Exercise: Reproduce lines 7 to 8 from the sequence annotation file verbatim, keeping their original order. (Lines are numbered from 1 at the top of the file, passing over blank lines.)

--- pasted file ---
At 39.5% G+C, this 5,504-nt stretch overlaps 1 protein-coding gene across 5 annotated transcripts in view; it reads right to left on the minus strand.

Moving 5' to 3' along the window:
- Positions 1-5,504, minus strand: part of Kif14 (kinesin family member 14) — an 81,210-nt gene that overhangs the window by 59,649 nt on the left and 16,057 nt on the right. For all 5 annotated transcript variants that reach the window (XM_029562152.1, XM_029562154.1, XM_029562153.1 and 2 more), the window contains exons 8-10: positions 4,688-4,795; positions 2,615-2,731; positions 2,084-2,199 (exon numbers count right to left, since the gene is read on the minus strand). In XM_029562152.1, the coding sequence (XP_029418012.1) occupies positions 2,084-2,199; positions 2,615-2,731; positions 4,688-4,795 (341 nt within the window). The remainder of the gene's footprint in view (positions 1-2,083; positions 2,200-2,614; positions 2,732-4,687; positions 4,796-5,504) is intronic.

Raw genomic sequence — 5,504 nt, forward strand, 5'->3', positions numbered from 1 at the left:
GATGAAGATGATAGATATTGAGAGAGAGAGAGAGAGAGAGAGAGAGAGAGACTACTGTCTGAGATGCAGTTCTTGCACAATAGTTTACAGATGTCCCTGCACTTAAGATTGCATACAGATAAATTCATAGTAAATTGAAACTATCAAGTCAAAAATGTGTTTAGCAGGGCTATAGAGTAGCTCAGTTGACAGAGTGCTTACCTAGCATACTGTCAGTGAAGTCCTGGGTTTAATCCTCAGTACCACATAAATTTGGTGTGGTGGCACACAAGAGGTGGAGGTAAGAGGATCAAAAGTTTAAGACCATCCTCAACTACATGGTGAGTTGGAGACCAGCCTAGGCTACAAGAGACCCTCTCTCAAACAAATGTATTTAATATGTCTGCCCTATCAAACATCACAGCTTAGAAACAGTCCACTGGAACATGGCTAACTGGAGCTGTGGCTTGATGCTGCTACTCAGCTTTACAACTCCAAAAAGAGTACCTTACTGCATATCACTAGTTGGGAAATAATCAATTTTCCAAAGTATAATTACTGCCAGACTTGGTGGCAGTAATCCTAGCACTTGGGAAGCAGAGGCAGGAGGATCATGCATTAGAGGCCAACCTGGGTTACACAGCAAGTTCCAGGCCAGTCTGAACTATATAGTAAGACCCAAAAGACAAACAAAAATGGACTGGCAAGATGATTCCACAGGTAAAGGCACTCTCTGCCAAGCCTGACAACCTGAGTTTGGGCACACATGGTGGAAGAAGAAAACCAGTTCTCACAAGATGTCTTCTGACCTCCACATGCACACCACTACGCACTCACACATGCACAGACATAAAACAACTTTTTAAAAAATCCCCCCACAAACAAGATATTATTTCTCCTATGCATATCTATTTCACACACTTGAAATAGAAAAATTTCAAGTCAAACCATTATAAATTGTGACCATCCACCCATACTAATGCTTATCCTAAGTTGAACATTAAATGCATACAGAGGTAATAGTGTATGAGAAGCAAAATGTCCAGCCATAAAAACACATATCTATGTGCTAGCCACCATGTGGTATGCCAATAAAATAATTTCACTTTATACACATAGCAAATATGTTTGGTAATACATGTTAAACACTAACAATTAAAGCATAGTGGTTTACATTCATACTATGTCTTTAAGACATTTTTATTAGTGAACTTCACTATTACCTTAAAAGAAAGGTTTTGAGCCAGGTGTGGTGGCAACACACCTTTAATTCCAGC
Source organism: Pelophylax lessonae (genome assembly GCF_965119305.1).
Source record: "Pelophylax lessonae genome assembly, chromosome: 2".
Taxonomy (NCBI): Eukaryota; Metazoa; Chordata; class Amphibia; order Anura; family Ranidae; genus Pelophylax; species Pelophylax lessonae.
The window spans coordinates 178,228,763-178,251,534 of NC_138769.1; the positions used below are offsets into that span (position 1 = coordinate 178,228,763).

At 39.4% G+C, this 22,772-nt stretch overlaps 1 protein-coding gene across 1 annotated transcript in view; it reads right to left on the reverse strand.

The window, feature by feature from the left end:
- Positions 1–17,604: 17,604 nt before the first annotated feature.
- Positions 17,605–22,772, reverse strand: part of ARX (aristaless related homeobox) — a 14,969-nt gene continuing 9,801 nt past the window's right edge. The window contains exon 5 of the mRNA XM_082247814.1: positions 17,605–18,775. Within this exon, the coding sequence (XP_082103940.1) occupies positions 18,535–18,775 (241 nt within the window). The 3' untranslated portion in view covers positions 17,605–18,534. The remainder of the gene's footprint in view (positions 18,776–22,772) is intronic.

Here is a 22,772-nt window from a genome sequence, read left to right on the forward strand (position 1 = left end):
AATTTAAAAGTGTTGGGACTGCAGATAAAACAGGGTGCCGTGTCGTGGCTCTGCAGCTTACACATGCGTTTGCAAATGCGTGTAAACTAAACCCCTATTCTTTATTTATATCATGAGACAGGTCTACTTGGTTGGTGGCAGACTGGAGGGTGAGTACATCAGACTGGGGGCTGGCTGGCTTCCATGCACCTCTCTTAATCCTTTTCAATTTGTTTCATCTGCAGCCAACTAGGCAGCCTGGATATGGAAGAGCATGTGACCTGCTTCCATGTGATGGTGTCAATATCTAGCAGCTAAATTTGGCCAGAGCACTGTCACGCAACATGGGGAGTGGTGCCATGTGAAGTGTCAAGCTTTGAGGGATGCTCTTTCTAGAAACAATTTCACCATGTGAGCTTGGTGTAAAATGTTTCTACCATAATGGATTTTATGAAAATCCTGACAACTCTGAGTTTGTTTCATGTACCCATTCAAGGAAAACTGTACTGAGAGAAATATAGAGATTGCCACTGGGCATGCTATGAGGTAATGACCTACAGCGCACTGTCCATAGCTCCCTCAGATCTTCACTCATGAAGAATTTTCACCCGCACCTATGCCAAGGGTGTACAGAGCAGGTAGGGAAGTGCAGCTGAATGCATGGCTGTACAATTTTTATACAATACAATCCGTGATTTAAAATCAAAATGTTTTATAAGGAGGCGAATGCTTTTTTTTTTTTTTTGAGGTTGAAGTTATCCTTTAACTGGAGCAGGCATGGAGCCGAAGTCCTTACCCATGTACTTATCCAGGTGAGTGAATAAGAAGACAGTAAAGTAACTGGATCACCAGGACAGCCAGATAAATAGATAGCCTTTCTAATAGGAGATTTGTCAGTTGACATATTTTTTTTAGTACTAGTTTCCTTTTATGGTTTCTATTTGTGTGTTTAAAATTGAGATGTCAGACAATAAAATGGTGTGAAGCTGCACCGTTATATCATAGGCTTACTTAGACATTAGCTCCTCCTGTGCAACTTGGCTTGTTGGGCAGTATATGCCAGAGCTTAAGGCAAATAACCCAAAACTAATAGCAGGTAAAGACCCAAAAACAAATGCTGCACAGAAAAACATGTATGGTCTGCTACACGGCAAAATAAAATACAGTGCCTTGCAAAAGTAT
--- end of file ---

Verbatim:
Source record: "Pelophylax lessonae genome assembly, chromosome: 2".
Taxonomy (NCBI): Eukaryota; Metazoa; Chordata; class Amphibia; order Anura; family Ranidae; genus Pelophylax; species Pelophylax lessonae.